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In 1976 Pärt responded to the death of Benjamin Britten (whom he never met) with the composition of one of his most powerful - and disarmingly simple - works, the "Cantus in memoriam Benjamin Britten" for strings and tubular bell. Twenty-two years later, he was able to come close to Britten again through a commission from Lancing College to mark their 150th anniversary. Not only was Britten's partner Peter Pears an alumnus of this Sussex school; Britten had also written the Christmas cantata "St Nicolas" for the 100th anniversary, back in 1948. St Nicolas is a patron saint of Lancing, and so Pärt sought a further connection for his commission. He selected three Odes from the Orthodox Prayer Book - one to 'Jesus the Son of God', one to the 'Most Holy Birth-giver of God', and the last to the 'Holy Saint Nicholas' (Britten's titular Saint lacks the 'h').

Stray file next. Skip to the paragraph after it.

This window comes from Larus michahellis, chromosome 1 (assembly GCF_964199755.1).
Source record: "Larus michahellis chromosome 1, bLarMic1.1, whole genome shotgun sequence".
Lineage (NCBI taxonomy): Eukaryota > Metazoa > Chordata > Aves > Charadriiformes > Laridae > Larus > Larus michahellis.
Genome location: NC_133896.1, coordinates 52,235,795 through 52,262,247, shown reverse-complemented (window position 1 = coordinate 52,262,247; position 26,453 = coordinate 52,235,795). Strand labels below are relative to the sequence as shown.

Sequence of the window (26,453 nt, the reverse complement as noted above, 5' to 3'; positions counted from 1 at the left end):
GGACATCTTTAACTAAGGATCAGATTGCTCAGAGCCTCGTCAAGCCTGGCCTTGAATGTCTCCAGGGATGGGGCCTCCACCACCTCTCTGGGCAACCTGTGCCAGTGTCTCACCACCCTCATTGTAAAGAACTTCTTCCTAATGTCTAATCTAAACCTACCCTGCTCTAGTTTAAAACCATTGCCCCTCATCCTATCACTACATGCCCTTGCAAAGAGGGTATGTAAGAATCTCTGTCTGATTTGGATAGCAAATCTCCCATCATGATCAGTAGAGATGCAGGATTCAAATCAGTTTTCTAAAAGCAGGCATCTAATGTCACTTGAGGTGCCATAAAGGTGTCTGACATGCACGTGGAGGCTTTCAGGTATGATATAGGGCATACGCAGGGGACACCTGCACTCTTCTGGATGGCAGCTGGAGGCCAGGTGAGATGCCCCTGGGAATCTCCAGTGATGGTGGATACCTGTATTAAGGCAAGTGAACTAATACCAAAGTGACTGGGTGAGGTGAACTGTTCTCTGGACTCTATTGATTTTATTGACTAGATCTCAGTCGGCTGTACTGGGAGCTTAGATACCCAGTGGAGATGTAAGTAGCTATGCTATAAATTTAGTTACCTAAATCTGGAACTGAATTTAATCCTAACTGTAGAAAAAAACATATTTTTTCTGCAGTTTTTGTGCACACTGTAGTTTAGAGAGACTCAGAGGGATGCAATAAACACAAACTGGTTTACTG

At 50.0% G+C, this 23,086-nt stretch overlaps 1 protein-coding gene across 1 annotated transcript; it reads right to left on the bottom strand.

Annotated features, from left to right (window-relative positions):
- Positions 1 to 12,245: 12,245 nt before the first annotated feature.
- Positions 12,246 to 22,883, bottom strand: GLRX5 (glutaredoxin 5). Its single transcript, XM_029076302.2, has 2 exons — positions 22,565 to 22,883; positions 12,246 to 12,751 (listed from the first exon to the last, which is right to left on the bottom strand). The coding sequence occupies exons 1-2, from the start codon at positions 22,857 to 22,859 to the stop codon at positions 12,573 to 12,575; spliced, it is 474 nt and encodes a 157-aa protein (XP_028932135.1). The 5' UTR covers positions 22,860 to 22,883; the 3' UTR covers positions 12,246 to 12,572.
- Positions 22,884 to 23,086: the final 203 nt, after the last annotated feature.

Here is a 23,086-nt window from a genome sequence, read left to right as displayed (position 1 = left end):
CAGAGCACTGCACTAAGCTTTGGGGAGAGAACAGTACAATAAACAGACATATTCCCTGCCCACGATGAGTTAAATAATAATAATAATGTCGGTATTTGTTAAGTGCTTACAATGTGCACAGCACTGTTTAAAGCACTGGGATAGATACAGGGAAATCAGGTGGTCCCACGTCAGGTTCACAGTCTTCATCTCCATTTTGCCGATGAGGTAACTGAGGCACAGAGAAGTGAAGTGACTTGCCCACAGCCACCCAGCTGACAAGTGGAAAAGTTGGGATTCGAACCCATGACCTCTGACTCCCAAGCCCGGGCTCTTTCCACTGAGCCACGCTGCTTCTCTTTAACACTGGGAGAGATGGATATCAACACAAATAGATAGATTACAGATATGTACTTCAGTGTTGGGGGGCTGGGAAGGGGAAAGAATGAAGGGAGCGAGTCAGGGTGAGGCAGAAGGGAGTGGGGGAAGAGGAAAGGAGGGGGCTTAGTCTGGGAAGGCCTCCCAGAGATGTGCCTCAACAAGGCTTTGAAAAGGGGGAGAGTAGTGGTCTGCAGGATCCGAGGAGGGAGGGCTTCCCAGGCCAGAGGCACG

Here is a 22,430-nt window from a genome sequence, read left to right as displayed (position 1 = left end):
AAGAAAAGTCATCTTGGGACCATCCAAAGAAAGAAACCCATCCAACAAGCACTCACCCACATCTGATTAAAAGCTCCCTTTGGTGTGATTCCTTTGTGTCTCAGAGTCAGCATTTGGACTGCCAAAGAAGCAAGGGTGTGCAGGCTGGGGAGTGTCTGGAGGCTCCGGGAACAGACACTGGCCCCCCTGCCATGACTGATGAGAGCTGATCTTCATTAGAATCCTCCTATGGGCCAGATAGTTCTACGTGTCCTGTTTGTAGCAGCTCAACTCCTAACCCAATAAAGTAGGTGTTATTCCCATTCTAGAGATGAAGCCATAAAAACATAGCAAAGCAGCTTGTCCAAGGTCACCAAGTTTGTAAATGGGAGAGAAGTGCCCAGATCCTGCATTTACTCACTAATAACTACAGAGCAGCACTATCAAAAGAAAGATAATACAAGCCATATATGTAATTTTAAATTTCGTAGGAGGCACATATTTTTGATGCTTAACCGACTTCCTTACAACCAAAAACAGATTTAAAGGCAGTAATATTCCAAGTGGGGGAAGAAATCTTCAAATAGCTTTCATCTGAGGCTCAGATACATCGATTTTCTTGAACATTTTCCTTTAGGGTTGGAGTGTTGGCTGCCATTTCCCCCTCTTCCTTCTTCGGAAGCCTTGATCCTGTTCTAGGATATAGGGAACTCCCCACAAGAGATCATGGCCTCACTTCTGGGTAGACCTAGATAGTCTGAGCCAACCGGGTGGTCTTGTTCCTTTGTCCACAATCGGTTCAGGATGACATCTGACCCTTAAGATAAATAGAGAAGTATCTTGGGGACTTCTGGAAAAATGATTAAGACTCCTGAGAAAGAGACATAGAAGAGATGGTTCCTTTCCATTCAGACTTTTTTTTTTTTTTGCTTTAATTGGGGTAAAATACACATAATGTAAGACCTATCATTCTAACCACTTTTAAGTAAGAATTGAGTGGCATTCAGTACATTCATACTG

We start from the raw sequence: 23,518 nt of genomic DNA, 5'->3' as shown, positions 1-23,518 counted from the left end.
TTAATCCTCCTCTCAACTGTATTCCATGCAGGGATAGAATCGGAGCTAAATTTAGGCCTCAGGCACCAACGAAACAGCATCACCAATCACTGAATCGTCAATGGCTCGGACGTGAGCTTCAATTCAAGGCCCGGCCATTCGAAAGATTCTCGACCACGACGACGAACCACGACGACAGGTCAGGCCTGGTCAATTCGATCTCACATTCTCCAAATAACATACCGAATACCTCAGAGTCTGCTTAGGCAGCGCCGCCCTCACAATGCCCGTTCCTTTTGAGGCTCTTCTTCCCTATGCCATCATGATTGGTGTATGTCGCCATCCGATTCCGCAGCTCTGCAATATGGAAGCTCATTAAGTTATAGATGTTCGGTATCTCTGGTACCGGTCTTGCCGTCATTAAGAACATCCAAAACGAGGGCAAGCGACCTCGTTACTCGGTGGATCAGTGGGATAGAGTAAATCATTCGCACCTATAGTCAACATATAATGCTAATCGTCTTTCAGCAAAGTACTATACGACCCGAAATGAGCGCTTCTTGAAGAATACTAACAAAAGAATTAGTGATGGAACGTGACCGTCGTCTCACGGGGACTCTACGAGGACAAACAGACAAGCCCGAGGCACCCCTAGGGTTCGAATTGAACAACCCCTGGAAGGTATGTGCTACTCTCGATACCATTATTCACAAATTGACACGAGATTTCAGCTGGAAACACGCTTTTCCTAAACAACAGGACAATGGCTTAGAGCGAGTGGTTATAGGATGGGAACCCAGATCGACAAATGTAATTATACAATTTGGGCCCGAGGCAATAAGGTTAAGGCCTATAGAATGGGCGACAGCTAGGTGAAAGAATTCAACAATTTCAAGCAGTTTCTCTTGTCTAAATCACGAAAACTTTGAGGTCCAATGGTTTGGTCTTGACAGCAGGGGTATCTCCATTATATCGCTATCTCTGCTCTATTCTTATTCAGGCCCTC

Each Ode is characteristically solemn, each is statically homophonic, and each builds to a climax prior to the mantra-like repetition of the final entreaty. All is stripped bare at this point: harmonic movement halts, silence becomes as important as sound, and centuries of mysticism are rolled back as Pärt communes with an ancient Orthodox past. (Meurig Bowen)